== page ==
Random Acts of Kindness

As a team, we were asked to write a paper on altruism. Or to be more specific, a random act of kindness. The story chosen to write about is a story about a six year old boy by the name of “Dylan” who thought to bring an extra lunch for another boy who was thought to not have lunch money to buy his own. In this paper, the definition of altruism will be examined as well as act itself being explored. Psychological Altruism refers to the behavior that benefits others with no regard to the giver.  This undertaken is given for sole motive of benefiting others.  Altruistic behavior is a constant choice a person makes every day.  Such as, giving money to someone that is begging for money, looks homeless, or hungry on the street, or by simply helping an elderly or handicapped person cross the street.  Putting another before putting yourself first and acting in an unselfishly.  “Every man must decide whether he will walk in the light of creative altruism or in the darkness of destructive selfishness (King Jr., M.L. (2014)”.

The article in which the team has chosen was about a boy, Dylan, who asked his mother to pack another school lunch along with his own.  The reason for bringing the two lunches to school was because another boy only eats fruit cup for lunch, which made Dylan think he does not  have any lunch money.

When taking a closer look at the article, it is very clear that Dylan is exhibiting social responsibility. Social responsibility suggests it is an ethical framework that an entity, be it an organization or individual, has an obligation to act for the benefit of society at large.  Social responsibility is something that every individual person must perform in order to maintain a balance between the economy and the ecosystems. The responsibility of balancing the two can be passive, by avoiding engaging in socially harmful acts, or active, by performing activities that directly advance social goals. Social responsibilities are intergenerational since the actions of one generation have consequences on those following. Thus, showing Dylan did not do the deed for something in exchange nor was he looking for something for his actions.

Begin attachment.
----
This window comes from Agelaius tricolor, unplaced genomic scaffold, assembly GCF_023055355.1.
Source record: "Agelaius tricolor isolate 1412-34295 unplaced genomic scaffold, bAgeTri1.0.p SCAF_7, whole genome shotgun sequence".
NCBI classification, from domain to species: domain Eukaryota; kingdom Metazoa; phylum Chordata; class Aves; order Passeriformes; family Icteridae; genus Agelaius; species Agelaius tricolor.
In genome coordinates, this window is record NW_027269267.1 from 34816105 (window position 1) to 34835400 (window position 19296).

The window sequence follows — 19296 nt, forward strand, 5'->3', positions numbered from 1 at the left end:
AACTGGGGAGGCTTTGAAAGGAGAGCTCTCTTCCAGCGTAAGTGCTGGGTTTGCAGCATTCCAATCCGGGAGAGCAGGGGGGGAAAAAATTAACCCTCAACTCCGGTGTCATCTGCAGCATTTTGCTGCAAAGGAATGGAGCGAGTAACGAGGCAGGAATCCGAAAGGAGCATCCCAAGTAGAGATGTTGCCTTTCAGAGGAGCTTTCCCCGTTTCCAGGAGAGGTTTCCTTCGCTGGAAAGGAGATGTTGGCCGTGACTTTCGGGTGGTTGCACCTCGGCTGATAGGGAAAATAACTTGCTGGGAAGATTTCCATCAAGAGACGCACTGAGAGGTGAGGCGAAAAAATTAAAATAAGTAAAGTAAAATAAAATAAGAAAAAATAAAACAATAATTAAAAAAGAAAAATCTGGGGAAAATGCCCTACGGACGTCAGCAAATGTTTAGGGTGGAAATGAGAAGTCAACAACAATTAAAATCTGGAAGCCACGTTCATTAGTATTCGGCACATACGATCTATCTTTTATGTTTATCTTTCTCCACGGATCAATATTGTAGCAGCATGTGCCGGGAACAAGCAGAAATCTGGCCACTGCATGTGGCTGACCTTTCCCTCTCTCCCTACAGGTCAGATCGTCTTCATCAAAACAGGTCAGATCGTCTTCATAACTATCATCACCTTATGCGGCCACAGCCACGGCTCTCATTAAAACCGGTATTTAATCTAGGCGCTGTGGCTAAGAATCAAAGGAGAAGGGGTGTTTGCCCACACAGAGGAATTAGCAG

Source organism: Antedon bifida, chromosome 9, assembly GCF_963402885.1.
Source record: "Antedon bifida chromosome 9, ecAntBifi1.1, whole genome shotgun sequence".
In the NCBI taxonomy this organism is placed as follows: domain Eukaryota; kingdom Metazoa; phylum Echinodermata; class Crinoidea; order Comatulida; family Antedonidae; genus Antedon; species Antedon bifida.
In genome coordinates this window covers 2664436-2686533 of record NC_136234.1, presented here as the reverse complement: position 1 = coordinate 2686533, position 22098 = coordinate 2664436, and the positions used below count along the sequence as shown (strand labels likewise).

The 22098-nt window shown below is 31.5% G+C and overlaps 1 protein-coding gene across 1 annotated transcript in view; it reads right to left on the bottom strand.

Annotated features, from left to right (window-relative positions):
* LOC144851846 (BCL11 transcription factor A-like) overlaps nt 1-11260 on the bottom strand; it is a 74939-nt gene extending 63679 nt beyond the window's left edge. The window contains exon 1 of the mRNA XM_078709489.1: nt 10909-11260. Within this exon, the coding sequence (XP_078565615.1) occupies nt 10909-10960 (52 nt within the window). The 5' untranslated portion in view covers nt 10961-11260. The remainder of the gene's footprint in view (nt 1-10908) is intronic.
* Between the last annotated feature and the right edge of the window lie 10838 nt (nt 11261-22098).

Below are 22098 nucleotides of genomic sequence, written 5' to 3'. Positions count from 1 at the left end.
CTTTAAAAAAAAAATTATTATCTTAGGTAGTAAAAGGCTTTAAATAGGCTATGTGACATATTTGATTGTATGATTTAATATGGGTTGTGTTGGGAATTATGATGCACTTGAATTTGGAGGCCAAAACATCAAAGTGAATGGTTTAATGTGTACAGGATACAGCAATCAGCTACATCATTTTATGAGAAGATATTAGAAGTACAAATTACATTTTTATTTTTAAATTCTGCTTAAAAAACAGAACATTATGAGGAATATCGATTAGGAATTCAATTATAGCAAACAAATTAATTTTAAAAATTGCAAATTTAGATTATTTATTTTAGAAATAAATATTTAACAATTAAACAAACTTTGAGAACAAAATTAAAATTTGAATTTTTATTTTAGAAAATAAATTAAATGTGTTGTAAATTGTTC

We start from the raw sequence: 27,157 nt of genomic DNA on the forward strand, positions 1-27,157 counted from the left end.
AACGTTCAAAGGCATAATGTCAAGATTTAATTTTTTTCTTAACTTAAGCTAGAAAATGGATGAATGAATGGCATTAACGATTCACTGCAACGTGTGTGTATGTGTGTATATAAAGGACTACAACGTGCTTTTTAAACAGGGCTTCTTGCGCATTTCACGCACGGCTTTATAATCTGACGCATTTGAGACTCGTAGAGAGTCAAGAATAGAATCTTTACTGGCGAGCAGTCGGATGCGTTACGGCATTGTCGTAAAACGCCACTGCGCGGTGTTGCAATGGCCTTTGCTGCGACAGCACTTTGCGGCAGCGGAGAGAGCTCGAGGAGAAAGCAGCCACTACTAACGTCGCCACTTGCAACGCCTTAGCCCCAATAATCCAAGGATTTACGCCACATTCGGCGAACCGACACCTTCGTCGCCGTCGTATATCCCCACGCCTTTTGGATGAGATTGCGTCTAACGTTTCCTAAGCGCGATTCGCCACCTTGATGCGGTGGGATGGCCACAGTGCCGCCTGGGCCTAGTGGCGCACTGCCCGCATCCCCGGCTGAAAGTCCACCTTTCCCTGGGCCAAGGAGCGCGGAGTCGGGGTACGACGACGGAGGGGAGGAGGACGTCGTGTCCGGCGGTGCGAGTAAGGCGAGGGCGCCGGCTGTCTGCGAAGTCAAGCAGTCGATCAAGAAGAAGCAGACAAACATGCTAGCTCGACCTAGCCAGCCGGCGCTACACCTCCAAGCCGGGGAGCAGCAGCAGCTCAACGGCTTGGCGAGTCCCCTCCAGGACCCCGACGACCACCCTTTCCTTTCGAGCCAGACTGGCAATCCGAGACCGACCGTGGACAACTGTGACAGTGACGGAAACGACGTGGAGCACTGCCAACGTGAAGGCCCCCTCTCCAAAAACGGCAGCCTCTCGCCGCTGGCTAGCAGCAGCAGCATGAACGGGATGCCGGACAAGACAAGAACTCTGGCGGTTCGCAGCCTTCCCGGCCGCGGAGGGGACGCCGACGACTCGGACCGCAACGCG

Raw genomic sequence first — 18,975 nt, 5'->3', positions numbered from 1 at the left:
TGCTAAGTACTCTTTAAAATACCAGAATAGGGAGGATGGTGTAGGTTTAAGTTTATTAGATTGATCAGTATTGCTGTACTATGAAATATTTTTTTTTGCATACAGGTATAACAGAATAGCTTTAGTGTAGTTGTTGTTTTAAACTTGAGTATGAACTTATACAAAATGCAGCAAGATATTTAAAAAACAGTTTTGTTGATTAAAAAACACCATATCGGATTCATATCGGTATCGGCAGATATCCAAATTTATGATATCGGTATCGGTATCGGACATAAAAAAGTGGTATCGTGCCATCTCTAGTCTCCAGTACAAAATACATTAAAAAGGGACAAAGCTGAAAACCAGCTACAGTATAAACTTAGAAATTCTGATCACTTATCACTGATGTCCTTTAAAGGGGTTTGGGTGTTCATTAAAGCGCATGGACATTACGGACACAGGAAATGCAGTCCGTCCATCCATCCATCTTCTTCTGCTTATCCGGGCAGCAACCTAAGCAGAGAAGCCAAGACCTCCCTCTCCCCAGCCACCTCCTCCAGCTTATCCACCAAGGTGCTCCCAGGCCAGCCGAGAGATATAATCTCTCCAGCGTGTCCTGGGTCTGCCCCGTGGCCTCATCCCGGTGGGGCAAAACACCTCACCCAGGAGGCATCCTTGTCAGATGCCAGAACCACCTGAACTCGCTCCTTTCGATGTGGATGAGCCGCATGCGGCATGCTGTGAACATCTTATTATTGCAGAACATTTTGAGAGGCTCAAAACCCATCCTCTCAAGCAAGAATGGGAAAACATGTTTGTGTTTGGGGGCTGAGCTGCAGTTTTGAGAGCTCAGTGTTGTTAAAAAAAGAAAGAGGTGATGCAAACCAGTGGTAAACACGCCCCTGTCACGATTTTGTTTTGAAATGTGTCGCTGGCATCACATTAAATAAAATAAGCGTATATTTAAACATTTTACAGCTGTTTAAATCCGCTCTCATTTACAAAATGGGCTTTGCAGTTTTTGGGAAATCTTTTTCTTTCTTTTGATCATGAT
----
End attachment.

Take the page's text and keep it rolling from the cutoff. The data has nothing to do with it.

Altruism is a powerful form of coping; like a coping mechanism, altruism helps you deal with issues in a way that projects your problems on to others. In a way, you persuade others that your problems are their problems and you want to make them happy which in turn, makes you happy. This is exactly what Dylan did. Dylan persuaded his mother to pack him n extra lunch; in effect he wanted the extra lunch for a child in school who could not afford it. By persuading his mom to pack two lunches, he felt a sense of joy because he was able to bring happiness to someone else. In the fact that Dylan could not persuade his mom to make two lunches, he would have experienced guilt, consequently, his mom would have felt guilt once she found out why Dylan wanted two lunches.

Random acts of kindness are a thing that are not seen too much anymore. Altruism is the selfless concern for the well-being of others. In the article chosen, a little boy asked his mother to pack him two lunches every day for school. When his mother asked why he needed them, he shared that the other was for another little boy. This little boy only had a fruit cup for lunch every day. Acts like this are beautiful and heartwarming. The fact that it came from a child just makes it that much better. I think we need a little more kindness in the world. “Personality develops because of cultural and community influences, especially through language, which is both a social product of the community as well as a means of encouraging particular social thought in the individual (McLeod, S. 1971)”.

References:

  1. King Jr., M. L. (2014). Walk in the light of altruism. Retrieved from https://www.huffington post.com
  2. Perceptions and definitions of social responsibility http://inni.pacinst.org/inni/corporate_social_responsibility/standards_defi p.1
  3. McLeod, S. (1971). Journal of applied social psychology, European Journal of Social Psychology, Retrieved from https://simply psychology
  4. Website: http:www.cbsnews.com/pictures/stories-fro-2016-that-will-restore-your-faith-in-humanity/6/
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